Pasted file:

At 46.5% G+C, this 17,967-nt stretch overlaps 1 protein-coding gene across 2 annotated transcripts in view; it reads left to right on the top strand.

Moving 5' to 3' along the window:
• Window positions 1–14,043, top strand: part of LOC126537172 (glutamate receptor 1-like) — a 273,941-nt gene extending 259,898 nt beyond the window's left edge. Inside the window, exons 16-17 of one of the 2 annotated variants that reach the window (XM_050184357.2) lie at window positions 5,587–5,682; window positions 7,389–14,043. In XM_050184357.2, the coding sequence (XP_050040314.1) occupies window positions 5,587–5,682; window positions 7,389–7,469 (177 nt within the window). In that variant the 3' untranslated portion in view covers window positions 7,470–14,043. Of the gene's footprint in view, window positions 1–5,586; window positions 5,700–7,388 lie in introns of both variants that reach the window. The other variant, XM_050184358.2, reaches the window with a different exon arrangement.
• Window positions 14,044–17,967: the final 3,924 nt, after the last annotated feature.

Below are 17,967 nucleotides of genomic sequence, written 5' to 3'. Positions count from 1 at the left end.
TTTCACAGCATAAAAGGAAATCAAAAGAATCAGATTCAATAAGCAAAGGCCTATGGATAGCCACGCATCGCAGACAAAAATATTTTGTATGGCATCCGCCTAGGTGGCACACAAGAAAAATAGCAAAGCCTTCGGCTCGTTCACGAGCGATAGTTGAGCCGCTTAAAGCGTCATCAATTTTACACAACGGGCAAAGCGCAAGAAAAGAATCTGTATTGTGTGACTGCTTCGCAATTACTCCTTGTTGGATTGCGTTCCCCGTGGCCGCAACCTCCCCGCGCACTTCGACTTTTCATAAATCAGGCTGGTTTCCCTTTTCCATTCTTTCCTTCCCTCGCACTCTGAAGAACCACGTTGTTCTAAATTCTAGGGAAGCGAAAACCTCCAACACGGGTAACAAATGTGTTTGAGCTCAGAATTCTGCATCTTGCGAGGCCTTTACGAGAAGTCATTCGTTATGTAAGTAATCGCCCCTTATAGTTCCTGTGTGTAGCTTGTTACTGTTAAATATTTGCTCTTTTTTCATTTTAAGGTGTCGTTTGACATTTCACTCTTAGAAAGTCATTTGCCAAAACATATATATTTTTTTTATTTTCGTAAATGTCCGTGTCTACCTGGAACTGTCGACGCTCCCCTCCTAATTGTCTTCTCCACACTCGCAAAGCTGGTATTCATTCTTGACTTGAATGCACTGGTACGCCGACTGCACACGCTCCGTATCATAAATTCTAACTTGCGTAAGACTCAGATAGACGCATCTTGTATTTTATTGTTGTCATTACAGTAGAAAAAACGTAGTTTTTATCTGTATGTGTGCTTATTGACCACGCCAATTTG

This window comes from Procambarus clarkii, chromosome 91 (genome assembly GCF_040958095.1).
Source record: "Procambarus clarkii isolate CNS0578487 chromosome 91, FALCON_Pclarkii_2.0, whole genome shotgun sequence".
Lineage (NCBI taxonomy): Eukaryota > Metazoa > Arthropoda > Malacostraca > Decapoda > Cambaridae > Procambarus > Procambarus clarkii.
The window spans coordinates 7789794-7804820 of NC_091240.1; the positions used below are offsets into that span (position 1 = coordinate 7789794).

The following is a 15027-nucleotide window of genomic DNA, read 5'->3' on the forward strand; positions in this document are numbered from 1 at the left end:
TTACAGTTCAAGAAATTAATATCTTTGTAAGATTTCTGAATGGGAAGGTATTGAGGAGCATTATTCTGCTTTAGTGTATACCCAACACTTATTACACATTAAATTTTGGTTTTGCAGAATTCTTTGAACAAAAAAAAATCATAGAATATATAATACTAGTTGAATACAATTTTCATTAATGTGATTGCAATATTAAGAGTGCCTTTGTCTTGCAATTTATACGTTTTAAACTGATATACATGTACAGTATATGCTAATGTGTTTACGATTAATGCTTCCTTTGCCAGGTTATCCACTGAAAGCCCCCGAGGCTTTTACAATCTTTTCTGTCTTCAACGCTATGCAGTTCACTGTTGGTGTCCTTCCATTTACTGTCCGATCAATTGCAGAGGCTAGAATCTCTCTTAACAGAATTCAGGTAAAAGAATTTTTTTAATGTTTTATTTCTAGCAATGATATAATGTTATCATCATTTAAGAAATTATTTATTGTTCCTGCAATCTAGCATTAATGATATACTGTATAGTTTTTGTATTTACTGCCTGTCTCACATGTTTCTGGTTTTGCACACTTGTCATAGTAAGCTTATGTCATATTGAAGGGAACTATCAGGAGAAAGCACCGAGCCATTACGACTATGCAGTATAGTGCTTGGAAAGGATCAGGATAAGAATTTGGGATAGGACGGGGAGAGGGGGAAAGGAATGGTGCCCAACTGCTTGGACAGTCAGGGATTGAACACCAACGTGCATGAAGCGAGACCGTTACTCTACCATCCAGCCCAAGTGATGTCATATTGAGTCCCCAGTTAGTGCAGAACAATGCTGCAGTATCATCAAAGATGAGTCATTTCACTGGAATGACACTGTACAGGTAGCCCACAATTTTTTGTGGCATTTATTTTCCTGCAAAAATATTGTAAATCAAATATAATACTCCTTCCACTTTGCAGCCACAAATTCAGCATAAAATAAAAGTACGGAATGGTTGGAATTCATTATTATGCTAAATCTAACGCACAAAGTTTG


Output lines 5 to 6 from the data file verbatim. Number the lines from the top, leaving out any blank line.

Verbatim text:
Below are 17,967 nucleotides of genomic sequence, written 5' to 3'. Positions count from 1 at the left end.
TTTCACAGCATAAAAGGAAATCAAAAGAATCAGATTCAATAAGCAAAGGCCTATGGATAGCCACGCATCGCAGACAAAAATATTTTGTATGGCATCCGCCTAGGTGGCACACAAGAAAAATAGCAAAGCCTTCGGCTCGTTCACGAGCGATAGTTGAGCCGCTTAAAGCGTCATCAATTTTACACAACGGGCAAAGCGCAAGAAAAGAATCTGTATTGTGTGACTGCTTCGCAATTACTCCTTGTTGGATTGCGTTCCCCGTGGCCGCAACCTCCCCGCGCACTTCGACTTTTCATAAATCAGGCTGGTTTCCCTTTTCCATTCTTTCCTTCCCTCGCACTCTGAAGAACCACGTTGTTCTAAATTCTAGGGAAGCGAAAACCTCCAACACGGGTAACAAATGTGTTTGAGCTCAGAATTCTGCATCTTGCGAGGCCTTTACGAGAAGTCATTCGTTATGTAAGTAATCGCCCCTTATAGTTCCTGTGTGTAGCTTGTTACTGTTAAATATTTGCTCTTTTTTCATTTTAAGGTGTCGTTTGACATTTCACTCTTAGAAAGTCATTTGCCAAAACATATATATTTTTTTTATTTTCGTAAATGTCCGTGTCTACCTGGAACTGTCGACGCTCCCCTCCTAATTGTCTTCTCCACACTCGCAAAGCTGGTATTCATTCTTGACTTGAATGCACTGGTACGCCGACTGCACACGCTCCGTATCATAAATTCTAACTTGCGTAAGACTCAGATAGACGCATCTTGTATTTTATTGTTGTCATTACAGTAGAAAAAACGTAGTTTTTATCTGTATGTGTGCTTATTGACCACGCCAATTTG